But it's not hard to see how folks like the right wing ranters on this blog come by their beliefs.

Their only alternative is to repudiate the party they've trusted with their hopes and dreams--to realize that it has really, truly, profoundly betrayed them. These are people who respect authority more than we do, and to them such a repudiation feels like mutiny. Unthinkable.

I honestly feel sorry for them.

Friday, October 17, 2008

McCain: "I'm not George Bush"

McCain is right--he's not George Bush. His voting record makes him only 90% identical to George Bush. By Republican standards that certainly qualifies calling him a maverick.

But Obama has pointed out that this 10% divergence isn't in economic areas. Where pocketbook issues are concerned McCain is virtually identical to our current president.

I've no doubt that McCain would execute his duties better than Bush. I think he'd make more effort to actually enforce laws Congress enacts, instead of doing whatever he pleases, as Bush has done.

So McCain would be a better Bush.

Woo hoo.

Is ACORN the greatest danger to American democracy?

That's what McCain said in the last debate--probably the single most irresponsible statement made in the whole debate series.

I do agree that ACORN is doing something wrong: it's taking monies it has received for legitimate purposes and diverting those monies into handouts for street people, who then did their jobs with the kind of diligence you'd expect from, say, a crack addict.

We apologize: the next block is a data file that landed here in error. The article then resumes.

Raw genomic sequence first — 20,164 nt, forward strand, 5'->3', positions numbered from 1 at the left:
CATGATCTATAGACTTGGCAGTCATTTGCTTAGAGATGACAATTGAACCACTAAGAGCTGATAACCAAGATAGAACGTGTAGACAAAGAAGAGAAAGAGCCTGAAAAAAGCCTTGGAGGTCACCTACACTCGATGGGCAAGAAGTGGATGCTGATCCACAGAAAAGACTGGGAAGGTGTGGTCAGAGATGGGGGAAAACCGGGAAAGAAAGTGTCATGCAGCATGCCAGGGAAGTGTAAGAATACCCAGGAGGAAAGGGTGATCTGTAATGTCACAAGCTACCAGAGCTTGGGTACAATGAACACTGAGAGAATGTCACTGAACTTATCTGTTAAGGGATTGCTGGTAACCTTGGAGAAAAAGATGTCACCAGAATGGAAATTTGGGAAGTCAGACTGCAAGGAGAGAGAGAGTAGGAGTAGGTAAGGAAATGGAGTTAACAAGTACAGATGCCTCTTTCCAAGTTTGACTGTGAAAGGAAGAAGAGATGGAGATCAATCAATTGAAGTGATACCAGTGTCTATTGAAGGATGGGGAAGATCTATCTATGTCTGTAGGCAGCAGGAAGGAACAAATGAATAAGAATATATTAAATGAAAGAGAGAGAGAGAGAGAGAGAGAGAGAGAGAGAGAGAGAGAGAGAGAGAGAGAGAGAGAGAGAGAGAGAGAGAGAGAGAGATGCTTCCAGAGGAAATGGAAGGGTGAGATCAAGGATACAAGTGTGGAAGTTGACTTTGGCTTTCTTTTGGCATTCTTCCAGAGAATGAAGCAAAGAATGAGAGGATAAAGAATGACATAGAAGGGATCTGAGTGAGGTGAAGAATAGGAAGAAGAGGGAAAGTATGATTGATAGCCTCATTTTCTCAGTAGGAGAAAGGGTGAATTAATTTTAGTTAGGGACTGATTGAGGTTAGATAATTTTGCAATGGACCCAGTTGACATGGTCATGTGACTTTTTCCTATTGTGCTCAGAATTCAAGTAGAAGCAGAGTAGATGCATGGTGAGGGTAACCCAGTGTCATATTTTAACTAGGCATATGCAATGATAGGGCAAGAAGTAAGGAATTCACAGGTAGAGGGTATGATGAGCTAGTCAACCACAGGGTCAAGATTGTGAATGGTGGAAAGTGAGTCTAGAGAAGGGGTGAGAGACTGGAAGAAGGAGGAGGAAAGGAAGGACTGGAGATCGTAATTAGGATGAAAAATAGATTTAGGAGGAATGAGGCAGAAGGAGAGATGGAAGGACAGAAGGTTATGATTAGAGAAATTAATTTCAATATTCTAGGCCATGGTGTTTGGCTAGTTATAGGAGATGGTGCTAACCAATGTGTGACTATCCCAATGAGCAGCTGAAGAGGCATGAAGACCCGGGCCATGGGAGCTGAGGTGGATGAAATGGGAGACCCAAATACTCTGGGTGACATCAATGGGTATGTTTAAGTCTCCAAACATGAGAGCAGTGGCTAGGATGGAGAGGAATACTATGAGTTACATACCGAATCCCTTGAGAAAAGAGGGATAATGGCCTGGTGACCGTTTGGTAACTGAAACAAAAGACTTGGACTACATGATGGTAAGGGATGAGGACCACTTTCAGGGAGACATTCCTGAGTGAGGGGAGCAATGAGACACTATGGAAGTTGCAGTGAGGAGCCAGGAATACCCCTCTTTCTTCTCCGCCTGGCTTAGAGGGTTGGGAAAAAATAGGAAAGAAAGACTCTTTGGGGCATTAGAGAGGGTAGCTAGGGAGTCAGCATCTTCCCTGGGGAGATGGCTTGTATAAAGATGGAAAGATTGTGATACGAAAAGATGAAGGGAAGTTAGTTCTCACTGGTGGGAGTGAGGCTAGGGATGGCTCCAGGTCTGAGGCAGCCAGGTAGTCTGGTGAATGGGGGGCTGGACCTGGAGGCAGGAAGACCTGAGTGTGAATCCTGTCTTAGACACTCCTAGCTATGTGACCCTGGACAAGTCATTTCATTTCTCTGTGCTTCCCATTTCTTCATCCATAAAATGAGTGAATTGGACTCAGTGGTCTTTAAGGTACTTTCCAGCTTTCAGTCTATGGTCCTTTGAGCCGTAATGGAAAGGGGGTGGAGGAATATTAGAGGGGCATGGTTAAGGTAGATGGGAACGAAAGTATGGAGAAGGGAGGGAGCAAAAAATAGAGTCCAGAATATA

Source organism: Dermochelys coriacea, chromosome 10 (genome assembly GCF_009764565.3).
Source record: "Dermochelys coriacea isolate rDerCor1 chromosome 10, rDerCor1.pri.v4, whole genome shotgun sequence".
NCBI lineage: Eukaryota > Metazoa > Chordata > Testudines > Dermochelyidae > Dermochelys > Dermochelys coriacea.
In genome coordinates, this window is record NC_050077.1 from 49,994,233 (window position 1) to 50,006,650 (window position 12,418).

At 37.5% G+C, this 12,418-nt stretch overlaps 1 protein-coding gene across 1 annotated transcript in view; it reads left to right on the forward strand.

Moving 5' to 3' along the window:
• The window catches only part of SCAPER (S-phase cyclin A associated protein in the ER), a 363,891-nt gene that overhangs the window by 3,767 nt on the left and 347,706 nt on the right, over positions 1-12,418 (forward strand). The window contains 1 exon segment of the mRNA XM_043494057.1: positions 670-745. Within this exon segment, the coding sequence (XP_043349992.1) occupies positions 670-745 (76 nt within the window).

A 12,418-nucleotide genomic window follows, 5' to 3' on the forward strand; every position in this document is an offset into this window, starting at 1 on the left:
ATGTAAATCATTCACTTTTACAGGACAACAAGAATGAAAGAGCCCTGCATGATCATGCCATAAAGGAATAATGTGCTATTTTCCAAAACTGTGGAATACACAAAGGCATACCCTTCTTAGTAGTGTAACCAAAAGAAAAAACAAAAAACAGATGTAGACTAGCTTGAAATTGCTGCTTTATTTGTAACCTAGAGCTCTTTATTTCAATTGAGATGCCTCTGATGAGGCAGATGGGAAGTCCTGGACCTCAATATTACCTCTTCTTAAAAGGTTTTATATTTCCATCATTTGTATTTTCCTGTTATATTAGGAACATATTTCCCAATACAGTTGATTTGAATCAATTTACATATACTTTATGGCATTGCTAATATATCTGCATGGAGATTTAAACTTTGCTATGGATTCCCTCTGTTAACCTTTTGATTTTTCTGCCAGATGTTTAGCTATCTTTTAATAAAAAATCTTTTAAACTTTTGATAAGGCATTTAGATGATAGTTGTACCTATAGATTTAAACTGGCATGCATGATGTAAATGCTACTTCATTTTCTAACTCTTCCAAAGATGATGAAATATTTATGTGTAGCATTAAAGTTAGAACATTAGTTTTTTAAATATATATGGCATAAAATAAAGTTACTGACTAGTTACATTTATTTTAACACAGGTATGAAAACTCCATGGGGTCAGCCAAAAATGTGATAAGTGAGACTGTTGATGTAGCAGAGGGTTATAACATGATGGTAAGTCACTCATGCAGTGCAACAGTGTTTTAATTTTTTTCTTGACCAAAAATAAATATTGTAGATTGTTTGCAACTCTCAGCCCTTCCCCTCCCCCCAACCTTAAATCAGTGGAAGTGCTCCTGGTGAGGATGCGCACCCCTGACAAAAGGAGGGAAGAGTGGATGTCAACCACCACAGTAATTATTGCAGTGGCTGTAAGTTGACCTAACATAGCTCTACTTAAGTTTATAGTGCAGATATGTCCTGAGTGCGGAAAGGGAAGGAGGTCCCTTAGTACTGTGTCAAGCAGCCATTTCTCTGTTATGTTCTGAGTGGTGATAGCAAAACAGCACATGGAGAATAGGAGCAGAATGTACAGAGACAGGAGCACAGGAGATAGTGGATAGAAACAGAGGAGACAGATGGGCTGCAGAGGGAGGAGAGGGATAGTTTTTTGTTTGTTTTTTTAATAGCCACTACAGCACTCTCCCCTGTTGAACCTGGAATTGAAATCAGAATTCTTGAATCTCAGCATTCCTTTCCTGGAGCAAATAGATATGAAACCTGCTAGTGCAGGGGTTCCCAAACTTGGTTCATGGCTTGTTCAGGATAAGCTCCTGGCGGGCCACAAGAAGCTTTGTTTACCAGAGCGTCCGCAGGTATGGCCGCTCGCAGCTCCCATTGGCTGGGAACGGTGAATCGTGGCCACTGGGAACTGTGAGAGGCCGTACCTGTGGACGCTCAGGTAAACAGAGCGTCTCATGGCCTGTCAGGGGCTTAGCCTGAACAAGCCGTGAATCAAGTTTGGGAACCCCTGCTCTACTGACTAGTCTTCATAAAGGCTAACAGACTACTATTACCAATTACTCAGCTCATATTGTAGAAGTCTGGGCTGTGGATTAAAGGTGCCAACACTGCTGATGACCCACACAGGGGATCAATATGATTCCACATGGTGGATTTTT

The way the left pulls stunts like this--and the way the right morphs this nonsense into dark conspiracy theories in an effort to win elections by hook or by crook--exemplifies the perils of American democracy that Alexis de Toqueville warned about over 150 years ago.

How about this: make it illegal to pay people to register voters unless they're bonded. And stop sending taxpayer dollars to ACORN until they quit diverting voter drive money into their help-crack-addicts-gets-more-crack project.

And for some real election reform, how aboput a bipartisan national drive to make the job of state election chief a nonpartisan position? Having rabid partisans like Katherine Harris run their states' elections is a vastly worse problem than ACORN's idiotic malfeasance.

Wednesday, October 15, 2008

Immigrant blues

San Jose, California has a large Vietnamese-American community which featured in a recent brouhaha, with V-A activists marching and protesting and getting a recall election set for a member of the city council--a fellow V-A named Madison Nguyen whose mortal sin was voting not to name a V-A shopping district "Little Saigon," but rather something bland like "Saigon Business District."